Is that bad? Society has always had ways of policing itself without recourse to formal jurisprudential institutions. Simply shining light into dark corners is one of the most effective means of enforcement of generally accepted moral standards. Before you condemn Anonymous, recall that every community in human history has employed this tactic to impose limits on misbehavior. Today, the tactic is more powerful — but it is time-honored.
One should also consider carefully the ethos that drives Anonymous. These people are fed up with deceit, abuse, exploitation and hypocrisy. True, they laugh about the fun to be had mocking and irritating their victims, but they are rejoicing in the discomfort of rascals. That’s a joy everyone can understand.
Anonymous appears to be a large, powerful anarchist/individualist voluntary confederation that acts in a principled fashion and does not desire to seize power or dictate ideology. Anonymous is a bit quirky, and sometimes quite vindictive, but at its core it is an attempt to clean up the neighborhood.
In fact this is the formerly silent, very ordinary citizenry asserting itself in areas governments do not, and very often should not, police. Anonymous is a demographic cross-section of technically literate Western Civilization. This modern and wildly diverse population is finding its voice — and power.
These are people who refuse to stand by ineffectually and watch the rascals keep winning. We should pay attention, for the implications of this protean, Promethean movement are stunning.
Is Anonymous, in the words of an author who describes the potential of the internet to change our lives, “An Army of Davids”? Probably not. A much better description — because it expresses the overwhelming nature of the opposition Scientology faces, yet can never confront — is the movement’s coda, words that must chill the blood of people with something filthy to hide:
“We are legion.”
Privacy, Part Three
Like all quasi-political, quasi-ethical concepts, the notion of privacy has evolved. Though we cannot define it precisely, and we certainly cannot demonstrate its supernatural origin, it is real enough; it is a vague but insistent value that tells us we must respect the individual enough to ignore him to some extent.
In years to come, Western Civilization will have to refine its understanding of privacy, and codify some concepts that are still embryonic. That work will go fastest and best if it proceeds from precedent, rather than from zealotry. We can look to parallel laws, for example, and bring them into synchronization with fundamental political notions that arose in the seventeenth and eighteenth centuries.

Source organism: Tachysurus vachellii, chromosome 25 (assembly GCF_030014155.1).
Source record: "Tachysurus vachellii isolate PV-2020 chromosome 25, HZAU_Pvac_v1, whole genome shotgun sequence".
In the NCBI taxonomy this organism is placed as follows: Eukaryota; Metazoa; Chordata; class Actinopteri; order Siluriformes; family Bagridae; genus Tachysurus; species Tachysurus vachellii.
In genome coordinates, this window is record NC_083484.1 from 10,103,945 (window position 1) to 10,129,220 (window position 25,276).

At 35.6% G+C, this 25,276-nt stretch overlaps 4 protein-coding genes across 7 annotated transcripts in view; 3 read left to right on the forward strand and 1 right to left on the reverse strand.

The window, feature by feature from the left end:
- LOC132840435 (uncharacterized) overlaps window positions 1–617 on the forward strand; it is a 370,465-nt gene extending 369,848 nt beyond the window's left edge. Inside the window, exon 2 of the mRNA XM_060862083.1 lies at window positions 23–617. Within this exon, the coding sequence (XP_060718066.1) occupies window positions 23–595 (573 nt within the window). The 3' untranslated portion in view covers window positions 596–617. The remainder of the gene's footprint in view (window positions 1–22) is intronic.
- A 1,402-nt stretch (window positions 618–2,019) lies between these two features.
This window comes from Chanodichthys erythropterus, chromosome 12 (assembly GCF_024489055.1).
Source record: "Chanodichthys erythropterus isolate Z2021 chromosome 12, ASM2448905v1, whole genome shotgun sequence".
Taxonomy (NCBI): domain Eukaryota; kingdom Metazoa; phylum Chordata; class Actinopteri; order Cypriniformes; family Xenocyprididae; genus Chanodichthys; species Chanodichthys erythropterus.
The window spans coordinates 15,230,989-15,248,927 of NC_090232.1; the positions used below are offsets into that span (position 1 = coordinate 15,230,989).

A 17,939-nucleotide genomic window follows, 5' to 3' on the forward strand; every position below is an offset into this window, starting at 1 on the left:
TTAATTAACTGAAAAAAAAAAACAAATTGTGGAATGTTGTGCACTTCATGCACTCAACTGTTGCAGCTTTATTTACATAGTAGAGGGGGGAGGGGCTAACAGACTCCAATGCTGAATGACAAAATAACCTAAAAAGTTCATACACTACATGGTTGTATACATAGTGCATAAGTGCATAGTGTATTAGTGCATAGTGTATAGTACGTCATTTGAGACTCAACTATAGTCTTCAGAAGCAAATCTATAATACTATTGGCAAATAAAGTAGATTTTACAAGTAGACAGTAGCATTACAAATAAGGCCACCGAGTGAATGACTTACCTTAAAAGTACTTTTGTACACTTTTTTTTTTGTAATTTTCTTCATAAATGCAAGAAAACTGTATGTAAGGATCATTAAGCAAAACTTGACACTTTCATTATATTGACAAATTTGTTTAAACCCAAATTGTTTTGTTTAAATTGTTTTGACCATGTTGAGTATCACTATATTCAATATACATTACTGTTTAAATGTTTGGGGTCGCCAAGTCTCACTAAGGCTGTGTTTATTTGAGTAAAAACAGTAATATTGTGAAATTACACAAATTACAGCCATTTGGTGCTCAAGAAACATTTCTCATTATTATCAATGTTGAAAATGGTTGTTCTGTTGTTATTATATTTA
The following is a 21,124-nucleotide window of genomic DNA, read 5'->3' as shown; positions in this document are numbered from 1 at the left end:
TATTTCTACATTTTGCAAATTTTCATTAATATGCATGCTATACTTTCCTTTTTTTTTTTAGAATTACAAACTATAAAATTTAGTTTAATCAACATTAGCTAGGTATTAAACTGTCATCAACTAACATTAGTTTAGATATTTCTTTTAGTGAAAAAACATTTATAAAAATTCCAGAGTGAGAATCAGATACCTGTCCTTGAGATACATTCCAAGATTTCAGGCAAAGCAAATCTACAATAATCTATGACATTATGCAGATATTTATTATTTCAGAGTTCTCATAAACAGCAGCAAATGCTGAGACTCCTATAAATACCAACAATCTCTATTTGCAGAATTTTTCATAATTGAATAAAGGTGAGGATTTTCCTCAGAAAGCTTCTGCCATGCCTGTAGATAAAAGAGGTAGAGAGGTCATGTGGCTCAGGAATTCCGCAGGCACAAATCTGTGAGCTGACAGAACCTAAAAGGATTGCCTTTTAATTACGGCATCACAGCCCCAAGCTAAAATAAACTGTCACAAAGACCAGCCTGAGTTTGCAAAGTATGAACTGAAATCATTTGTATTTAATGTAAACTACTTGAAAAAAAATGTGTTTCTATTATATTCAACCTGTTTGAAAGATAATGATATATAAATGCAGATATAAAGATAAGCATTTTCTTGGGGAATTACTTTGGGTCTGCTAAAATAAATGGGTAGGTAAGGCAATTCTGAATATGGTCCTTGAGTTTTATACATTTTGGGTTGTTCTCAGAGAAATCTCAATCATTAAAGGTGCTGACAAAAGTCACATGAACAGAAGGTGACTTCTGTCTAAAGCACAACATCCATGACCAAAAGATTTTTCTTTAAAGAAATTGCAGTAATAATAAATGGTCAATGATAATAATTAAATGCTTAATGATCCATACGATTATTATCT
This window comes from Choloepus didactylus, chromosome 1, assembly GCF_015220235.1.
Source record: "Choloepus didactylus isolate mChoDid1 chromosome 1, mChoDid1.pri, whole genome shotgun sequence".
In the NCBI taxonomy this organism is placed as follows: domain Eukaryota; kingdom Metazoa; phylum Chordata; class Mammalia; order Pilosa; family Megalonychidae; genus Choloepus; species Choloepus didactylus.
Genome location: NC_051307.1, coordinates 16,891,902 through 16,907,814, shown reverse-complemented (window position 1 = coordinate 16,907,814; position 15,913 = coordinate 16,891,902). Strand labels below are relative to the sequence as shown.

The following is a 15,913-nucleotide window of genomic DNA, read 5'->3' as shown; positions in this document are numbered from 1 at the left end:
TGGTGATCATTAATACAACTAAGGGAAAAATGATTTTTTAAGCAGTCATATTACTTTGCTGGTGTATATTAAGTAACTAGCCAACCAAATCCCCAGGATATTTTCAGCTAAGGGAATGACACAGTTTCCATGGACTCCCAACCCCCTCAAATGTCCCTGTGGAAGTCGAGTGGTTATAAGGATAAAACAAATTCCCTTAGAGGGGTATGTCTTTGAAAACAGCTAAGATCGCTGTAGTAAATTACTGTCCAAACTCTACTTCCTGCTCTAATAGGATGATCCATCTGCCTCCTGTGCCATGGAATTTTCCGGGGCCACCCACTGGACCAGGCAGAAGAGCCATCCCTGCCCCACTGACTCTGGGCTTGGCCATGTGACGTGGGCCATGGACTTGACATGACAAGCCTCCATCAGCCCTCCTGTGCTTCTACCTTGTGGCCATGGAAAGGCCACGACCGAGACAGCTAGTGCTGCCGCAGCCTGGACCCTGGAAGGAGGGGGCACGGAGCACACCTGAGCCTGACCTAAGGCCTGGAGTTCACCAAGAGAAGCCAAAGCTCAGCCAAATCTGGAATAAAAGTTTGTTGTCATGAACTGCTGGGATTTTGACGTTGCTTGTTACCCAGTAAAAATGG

Here is a specific hypothetical example: we recall that the fourth amendment to the US constitution guarantees both that we shall not be subject to arbitrary searches of our homes, and that lawbreakers cannot claim their residences are utterly beyond the powers of the authorities. The individual’s privacy can be set aside, in other words, but the judicially-issued search warrant is an attempt to prevent abuse. That is the first building block in a new structure of privacy.
The second building block is part of the international law of the sea. In order to be binding, a blockade of a port must be effective, the hoary principle tells us. This means that a naval force cannot claim to have blockaded a harbor unless it actually can halt all shipping and drive off warships seeking to break the blockade. Once those requirements have been met, the blockading force can properly seize vessels and their cargo for violating the blockade. Merchant ships approaching the closed port are legally obliged to alter course — once they have verified that the blockade is effective.
The two concepts can be joined, in a sense, by creating guidelines that both imply. What follows is a necessarily hasty and incomplete rule set, devised to illustrate some of the theoretical possibilities a free society might choose if it wishes to legislate protection of the individual’s privacy.
1. The residence is private, and only specific circumstances allow its sanctity to be violated (hot pursuit, reasonable cause, search warrants).
2. The privacy of the home can be extended to effects and documents outside the residence, as follows:
A. Documents must be secured and encrypted, such that they cannot be understood without extraordinary effort. The same holds for recordings of all types of data. If anyone can open the box, take out a DVD, play it and understand what is on it, that DVD is not private. To be binding, privacy must be effective. Once the effectiveness of the encryption is demonstrated, only a court order will permit the government to try to crack it.
This ignores the question of whether the government may require an individual to provide the key, the password or the information necessary to open the private effects to view. The courts are struggling with that issue now. It is extremely difficult: consider the fellow who has forgotten the password, or the fact that a search warrant requires one to open his door — which might be legally analogous to opening an encrypted file. It’s a tangled mess of an issue.